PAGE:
At a time when Martin Scorsese, Francis Ford Coppola and Brian De Palma were making their first films with a European sensibility, Schrader outclassed them all in this aspect as a screenwriter. Schrader’s most well known script, Taxi Driver, is clearly indebted to European masters like Bergman and Bresson.
Like O’Bannon, Taxi Driver came out of pain. He left his wife for a woman, but then that woman left him. Depressed, he spent his days drinking, and his nights watching porn. After getting hospitalized for an ulcer, he started writing quickly; as in finishing two drafts in ten days quickly. However, before Taxi Driver became a modern American classic, he and his brother Leonard (who would go on to write Kiss of the Spider Woman) wrote The Yakuza, which sold for a high amount at the time: $300,000. It was made into a film in 1974, and Taxi Driver came along two years later. It would not be his last collaboration with Scorsese; Schrader wrote the screenplays for Raging Bull and The Last Temptation of Christ.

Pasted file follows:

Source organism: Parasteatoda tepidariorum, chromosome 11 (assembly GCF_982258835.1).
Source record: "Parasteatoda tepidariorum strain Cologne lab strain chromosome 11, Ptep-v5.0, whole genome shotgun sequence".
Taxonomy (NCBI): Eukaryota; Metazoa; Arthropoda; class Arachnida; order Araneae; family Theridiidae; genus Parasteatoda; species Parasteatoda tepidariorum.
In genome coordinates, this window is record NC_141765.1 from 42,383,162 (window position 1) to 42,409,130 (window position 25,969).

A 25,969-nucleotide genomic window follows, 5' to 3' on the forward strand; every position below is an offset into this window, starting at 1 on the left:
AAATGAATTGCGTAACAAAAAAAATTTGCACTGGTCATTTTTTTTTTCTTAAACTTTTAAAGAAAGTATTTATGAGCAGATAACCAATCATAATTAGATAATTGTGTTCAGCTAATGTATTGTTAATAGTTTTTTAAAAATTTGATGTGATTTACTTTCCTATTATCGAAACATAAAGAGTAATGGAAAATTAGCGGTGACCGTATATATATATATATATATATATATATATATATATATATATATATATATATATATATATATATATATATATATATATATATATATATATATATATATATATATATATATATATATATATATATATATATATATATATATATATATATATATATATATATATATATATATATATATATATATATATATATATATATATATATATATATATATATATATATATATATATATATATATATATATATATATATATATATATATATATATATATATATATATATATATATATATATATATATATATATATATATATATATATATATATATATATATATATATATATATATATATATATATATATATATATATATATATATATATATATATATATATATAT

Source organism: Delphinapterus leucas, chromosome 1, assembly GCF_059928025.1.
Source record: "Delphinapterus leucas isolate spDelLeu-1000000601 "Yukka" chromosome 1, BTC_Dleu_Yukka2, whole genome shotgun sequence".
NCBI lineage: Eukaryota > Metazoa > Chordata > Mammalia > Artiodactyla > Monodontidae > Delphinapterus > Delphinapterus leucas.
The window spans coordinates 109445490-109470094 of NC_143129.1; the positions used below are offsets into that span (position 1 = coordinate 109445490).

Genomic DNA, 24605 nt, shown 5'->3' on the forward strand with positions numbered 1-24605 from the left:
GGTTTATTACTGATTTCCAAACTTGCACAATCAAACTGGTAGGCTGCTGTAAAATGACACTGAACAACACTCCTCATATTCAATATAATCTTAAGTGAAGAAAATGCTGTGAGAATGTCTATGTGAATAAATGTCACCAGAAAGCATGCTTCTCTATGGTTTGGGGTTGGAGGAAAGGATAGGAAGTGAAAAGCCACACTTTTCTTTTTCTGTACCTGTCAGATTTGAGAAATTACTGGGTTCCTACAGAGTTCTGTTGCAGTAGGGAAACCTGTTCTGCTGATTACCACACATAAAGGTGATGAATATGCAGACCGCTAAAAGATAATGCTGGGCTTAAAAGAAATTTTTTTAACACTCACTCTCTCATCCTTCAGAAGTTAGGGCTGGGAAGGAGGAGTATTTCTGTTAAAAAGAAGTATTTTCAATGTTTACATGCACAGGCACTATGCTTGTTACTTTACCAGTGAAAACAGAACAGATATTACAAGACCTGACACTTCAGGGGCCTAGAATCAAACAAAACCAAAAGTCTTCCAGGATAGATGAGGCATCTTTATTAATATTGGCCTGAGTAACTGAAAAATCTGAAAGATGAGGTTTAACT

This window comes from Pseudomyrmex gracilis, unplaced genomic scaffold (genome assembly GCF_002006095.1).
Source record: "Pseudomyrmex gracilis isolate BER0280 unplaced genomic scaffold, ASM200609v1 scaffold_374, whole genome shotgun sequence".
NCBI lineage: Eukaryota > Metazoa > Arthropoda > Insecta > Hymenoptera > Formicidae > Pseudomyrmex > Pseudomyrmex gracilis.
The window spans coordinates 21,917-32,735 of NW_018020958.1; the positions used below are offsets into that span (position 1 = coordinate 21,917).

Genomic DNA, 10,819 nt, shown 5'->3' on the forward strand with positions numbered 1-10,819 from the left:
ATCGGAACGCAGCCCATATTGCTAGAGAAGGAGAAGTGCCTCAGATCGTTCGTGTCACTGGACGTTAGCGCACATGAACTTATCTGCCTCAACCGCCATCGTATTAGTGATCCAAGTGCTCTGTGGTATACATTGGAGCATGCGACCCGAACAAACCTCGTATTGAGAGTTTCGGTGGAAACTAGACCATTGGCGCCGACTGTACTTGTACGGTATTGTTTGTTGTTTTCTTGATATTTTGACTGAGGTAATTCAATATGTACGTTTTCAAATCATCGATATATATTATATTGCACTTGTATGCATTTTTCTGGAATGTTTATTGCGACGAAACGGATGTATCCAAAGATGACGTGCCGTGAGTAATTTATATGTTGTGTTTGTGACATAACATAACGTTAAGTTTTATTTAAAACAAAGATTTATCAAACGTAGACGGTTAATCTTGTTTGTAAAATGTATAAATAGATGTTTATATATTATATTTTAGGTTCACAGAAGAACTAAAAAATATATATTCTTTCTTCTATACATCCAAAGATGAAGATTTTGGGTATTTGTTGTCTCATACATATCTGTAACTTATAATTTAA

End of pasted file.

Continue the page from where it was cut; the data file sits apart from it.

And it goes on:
Schrader has gone on to have a critically acclaimed directing career, but writing Taxi Driver will remain his most well-known and most admired film.
Select Screenwriting Credits: The Yakuza (1974), Taxi Driver (1976), Raging Bull (1980), The Last Temptation of Christ (1988)
4. William Goldman
So far, all of the screenwriters on this list went on to directing at some point. Not William Goldman. He has never even been interested in it. In addition, he’s the only one so far on this list that has been nominated and won an Academy Award: he won the Oscar for Best Original Screenplay for Butch Cassidy and The Sundance Kid in 1969, and Best Adapted Screenplay for All The President’s Men in 1976 (that second one was a cruel ironic joke, since Goldman regrets working on it). He was also one of the first screenwriters to make national headlines. Goldman was paid a record breaking $400,000 for his screenplay of Butch Cassidy, the highest amount paid for a screenplay at that time.